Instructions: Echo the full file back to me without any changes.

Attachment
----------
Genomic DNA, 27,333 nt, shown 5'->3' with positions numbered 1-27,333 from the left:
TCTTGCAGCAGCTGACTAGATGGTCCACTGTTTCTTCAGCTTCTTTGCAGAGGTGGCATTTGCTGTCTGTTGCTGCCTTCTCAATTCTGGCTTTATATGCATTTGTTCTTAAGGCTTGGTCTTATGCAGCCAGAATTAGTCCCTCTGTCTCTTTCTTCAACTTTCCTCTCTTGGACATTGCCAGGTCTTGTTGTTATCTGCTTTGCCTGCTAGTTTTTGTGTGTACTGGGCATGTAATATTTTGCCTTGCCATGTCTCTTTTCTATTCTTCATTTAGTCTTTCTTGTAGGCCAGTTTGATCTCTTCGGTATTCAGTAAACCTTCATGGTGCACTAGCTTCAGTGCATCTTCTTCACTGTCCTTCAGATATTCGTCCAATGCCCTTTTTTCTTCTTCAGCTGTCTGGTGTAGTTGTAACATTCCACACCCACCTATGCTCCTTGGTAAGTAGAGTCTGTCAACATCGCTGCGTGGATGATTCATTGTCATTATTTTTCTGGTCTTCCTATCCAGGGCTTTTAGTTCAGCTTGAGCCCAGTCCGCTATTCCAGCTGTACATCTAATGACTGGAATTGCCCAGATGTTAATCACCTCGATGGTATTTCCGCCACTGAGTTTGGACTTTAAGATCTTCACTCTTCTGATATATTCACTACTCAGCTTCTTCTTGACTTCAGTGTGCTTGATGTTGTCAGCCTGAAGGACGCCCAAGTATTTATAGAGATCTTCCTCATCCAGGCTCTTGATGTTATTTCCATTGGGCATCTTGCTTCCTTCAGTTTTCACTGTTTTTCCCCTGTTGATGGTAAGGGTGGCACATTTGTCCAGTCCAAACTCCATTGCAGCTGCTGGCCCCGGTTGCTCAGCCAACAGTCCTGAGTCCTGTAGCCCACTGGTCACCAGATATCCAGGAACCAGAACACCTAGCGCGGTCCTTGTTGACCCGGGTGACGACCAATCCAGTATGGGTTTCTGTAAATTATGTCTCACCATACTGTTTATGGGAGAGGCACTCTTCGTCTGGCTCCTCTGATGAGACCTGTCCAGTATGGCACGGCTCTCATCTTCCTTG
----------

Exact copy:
Genomic DNA, 27,333 nt, shown 5'->3' with positions numbered 1-27,333 from the left:
TCTTGCAGCAGCTGACTAGATGGTCCACTGTTTCTTCAGCTTCTTTGCAGAGGTGGCATTTGCTGTCTGTTGCTGCCTTCTCAATTCTGGCTTTATATGCATTTGTTCTTAAGGCTTGGTCTTATGCAGCCAGAATTAGTCCCTCTGTCTCTTTCTTCAACTTTCCTCTCTTGGACATTGCCAGGTCTTGTTGTTATCTGCTTTGCCTGCTAGTTTTTGTGTGTACTGGGCATGTAATATTTTGCCTTGCCATGTCTCTTTTCTATTCTTCATTTAGTCTTTCTTGTAGGCCAGTTTGATCTCTTCGGTATTCAGTAAACCTTCATGGTGCACTAGCTTCAGTGCATCTTCTTCACTGTCCTTCAGATATTCGTCCAATGCCCTTTTTTCTTCTTCAGCTGTCTGGTGTAGTTGTAACATTCCACACCCACCTATGCTCCTTGGTAAGTAGAGTCTGTCAACATCGCTGCGTGGATGATTCATTGTCATTATTTTTCTGGTCTTCCTATCCAGGGCTTTTAGTTCAGCTTGAGCCCAGTCCGCTATTCCAGCTGTACATCTAATGACTGGAATTGCCCAGATGTTAATCACCTCGATGGTATTTCCGCCACTGAGTTTGGACTTTAAGATCTTCACTCTTCTGATATATTCACTACTCAGCTTCTTCTTGACTTCAGTGTGCTTGATGTTGTCAGCCTGAAGGACGCCCAAGTATTTATAGAGATCTTCCTCATCCAGGCTCTTGATGTTATTTCCATTGGGCATCTTGCTTCCTTCAGTTTTCACTGTTTTTCCCCTGTTGATGGTAAGGGTGGCACATTTGTCCAGTCCAAACTCCATTGCAGCTGCTGGCCCCGGTTGCTCAGCCAACAGTCCTGAGTCCTGTAGCCCACTGGTCACCAGATATCCAGGAACCAGAACACCTAGCGCGGTCCTTGTTGACCCGGGTGACGACCAATCCAGTATGGGTTTCTGTAAATTATGTCTCACCATACTGTTTATGGGAGAGGCACTCTTCGTCTGGCTCCTCTGATGAGACCTGTCCAGTATGGCACGGCTCTCATCTTCCTTG